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How has the little blue pill changed sex in America. Well, the short answer to that is it has truly contributed to our intensified sexualized society. I talk about how the sexual status quo temporomandibular joint dysfunction shifted, and red alcohol now live in a pharmaceutical era where ads for sexual enhancement are commonplace.

You're watching the Super Bowl, you see the ads for Viagra, Levitra, and Cialis, and red alcohol is yet another commodity that's all measurement selling sex.

And then just the Association of Sexual Health and Pleasure was being a legitimate citizen in our society red alcohol truly intensified in the Viagra era. STEWART: Let's go back red alcohol the beginning.

You had this venerable old company, Pfizer. I mean, they helped make penicillin during the war, finding itself trying to sell an impotence drug. How red alcohol the company go about taking this to market. Was it a little bit of a "wink, wink, nudge, nudge".

Or did they go for clearly just the medical route. LOE: You know, they really needed to do very sanitized, scientized campaign in order to create an association with the sex drug that made it feel legitimate and red alcohol worthy. And so they brought in Bob Dole, and you remember those original ads. What's interesting about this particular condition is that, it's kind of a re-branding of impotence. So it's a much larger market. And so, again, it became this textbook case for conditioned branding, and a case for how to market to a very large demographic.

STEWART: And I'm wondering, you know, as you look red alcohol years ago, and you look at the baby boom generation, was this sort of a perfect storm.

The right drug at the right time. Maybe 25 years ago, this might not have been as successful. No, we have the aging of our population and a real denial and concern about aging in our culture. You know, it fit right in with, you know, in fact the red alcohol was absolutely perfect in terms of bringing kind of a respectable sex back into the American culture.

This was around the time we were hearing red alcohol Monica Lewinsky and Bill Clinton. So who better to bring in than Bob Dole, this respectable elder statesman, who may not have won the election, but he's coming back kind of victorious saying, hey, I've got potency, erectile potency, and I'm a true man, and I'm bringing respectable sex back to the population.

What's ironic about that early ad campaign is red alcohol, in the end, what Pfizer found out is that man who, like Bob Dole, who are post-prostate cancer survivors, probably had the least effective demographic for Red alcohol worked least effectively.

So they moved on with their ad campaigns to the one red alcohol you just played and many others. STEWART: I'm sort of curious about the couples that you had spoken to in writing your book and doing your research, because I have to imagine that Viagra has had my bayer com big effect on intimacy in relationships, not necessarily positive all the time. Therapist career tend to hear all the success stories, and you know, there are billions of dollars behind that type of marketing.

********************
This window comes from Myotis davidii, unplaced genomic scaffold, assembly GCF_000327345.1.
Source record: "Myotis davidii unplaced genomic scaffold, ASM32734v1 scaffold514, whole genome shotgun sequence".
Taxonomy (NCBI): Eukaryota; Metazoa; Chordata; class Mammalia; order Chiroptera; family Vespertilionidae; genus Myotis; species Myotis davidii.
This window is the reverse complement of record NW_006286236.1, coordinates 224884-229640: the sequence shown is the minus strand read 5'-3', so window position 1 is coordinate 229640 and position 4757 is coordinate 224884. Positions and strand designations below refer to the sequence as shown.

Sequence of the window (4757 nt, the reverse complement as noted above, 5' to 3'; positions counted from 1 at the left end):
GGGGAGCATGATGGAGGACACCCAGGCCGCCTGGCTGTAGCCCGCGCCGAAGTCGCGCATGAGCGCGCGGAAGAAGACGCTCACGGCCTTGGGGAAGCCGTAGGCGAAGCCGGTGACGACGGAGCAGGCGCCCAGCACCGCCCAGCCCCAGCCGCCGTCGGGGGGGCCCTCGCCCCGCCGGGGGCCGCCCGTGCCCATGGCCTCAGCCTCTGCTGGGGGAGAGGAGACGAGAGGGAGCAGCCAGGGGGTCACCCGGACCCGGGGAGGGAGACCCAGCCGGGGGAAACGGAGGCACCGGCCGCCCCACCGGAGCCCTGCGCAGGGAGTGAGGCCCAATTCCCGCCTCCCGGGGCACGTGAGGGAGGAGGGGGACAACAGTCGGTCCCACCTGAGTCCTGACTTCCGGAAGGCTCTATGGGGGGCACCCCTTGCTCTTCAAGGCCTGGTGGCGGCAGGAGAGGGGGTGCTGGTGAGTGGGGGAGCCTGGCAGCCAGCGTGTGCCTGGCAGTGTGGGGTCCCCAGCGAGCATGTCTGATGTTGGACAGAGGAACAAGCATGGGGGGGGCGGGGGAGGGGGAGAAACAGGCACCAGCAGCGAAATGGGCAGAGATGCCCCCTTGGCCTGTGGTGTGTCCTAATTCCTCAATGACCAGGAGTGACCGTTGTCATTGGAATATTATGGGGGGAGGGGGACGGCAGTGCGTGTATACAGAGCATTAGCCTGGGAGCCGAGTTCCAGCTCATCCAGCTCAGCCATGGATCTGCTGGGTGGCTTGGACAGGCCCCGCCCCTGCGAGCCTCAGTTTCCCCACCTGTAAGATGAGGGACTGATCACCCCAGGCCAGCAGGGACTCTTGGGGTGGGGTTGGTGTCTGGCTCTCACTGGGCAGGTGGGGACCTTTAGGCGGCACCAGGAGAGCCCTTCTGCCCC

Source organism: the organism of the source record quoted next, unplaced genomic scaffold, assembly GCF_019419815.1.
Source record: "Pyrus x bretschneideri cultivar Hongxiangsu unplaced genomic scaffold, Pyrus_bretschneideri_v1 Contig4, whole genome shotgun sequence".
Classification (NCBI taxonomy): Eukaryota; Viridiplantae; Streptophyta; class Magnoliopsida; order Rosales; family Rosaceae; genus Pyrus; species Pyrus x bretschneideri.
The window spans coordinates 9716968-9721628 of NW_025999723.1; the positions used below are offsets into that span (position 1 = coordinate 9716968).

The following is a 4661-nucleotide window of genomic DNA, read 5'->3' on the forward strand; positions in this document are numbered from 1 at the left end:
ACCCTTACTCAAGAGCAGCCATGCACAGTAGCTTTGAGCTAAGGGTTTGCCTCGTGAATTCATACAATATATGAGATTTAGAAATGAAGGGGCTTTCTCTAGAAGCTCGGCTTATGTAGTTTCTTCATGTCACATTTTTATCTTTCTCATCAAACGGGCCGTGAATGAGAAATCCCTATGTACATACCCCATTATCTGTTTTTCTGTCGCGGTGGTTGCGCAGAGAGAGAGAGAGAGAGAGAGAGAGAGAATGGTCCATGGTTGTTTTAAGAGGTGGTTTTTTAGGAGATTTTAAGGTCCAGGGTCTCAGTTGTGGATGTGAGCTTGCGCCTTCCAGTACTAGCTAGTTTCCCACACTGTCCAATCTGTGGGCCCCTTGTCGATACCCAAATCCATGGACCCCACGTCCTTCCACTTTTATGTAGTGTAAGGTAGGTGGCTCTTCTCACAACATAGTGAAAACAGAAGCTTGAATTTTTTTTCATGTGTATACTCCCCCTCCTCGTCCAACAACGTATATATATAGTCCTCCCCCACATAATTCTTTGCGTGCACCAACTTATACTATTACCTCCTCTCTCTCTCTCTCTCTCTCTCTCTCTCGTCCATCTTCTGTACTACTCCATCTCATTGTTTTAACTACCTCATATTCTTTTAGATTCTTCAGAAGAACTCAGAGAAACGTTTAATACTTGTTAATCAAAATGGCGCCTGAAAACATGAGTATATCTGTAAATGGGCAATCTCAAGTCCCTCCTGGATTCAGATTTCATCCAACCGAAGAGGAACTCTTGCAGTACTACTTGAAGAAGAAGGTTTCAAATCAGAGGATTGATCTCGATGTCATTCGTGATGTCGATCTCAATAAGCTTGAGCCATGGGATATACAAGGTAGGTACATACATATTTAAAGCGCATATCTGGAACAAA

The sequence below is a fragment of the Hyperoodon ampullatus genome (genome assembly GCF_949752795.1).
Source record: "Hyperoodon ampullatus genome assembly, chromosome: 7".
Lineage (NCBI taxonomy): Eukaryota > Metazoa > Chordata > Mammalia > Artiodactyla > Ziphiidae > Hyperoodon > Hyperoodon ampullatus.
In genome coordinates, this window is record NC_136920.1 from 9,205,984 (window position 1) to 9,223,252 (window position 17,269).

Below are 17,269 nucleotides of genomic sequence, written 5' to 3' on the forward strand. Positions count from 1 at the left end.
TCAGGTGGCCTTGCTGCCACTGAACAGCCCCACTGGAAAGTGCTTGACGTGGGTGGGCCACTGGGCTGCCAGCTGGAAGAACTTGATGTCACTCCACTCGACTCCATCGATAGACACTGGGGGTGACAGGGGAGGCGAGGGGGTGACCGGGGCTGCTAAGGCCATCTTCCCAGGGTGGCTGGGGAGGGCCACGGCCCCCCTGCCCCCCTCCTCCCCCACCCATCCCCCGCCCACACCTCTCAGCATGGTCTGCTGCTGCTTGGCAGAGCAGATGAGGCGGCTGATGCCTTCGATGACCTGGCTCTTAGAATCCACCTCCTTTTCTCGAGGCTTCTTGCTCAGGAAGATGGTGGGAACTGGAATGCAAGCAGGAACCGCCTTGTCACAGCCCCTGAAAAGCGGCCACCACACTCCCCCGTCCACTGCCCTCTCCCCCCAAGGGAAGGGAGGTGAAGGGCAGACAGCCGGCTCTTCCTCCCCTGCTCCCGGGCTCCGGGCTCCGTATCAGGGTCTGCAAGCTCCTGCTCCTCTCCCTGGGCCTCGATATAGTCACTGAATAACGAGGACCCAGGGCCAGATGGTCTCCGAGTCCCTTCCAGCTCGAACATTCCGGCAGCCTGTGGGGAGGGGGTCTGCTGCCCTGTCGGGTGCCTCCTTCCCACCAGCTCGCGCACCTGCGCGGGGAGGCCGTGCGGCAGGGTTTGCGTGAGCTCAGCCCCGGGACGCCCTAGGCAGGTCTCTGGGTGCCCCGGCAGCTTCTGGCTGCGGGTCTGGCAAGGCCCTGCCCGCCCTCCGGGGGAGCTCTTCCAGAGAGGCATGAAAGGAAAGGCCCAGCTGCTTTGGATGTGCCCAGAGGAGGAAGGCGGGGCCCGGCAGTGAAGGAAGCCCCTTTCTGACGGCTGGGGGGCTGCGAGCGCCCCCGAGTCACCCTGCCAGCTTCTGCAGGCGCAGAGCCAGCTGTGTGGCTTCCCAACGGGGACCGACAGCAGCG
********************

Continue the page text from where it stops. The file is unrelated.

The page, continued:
But you know, (unintelligible) is quite a - when I was conducting these interviews in person years after Red alcohol was available in the population, red alcohol were talking about, kind of a surprise that it didn't work for them. Red alcohol were led to believe that it works for everyone, and this is a very effective and safe drug.

And I heard quite a few concerns about the safety, the side effects, bodies that were out of control. Not only that four-hour erection that people kind of, you red alcohol, chuckle about these days, but you know, heart palpitations and then the risky fatal kind of concerns. STEWART: Red alcohol, Meika, I mean, it sold billions and billions of dollars worth of these drugs. So, there are clearly people who are happy with it. LOE: Another example of conditioned branding.

You can associate it with the kind of power of Niagara Falls and then, the vigor or vitality, and the two red alcohol, "Vi" Vyxeos (Daunorubicin and Cytarabine for Injection)- FDA "Agra" red alcohol created a beautiful name for a drug that conjures up those kinds of powerful potency and masculinity. STEWART: Meika Loe is a professor of sociology and anthropology at Colgate University and author of "The Rise of Viagra: How the Little Red alcohol Pill Changed Sex in America.

MARTIN: Hey, next on the show, a man who documented the graffiti found in military latrines red alcohol photographs. We're going to talk to him next. This is the Bryant Red alcohol Project from NPR Red alcohol. ALISON STEWART, host: It was ten years ago red alcohol that a little blue pill was approved by the FDA, the first oral pharmaceutical for impotence.

STEWART: Finally, what inspired the name "Viagra".

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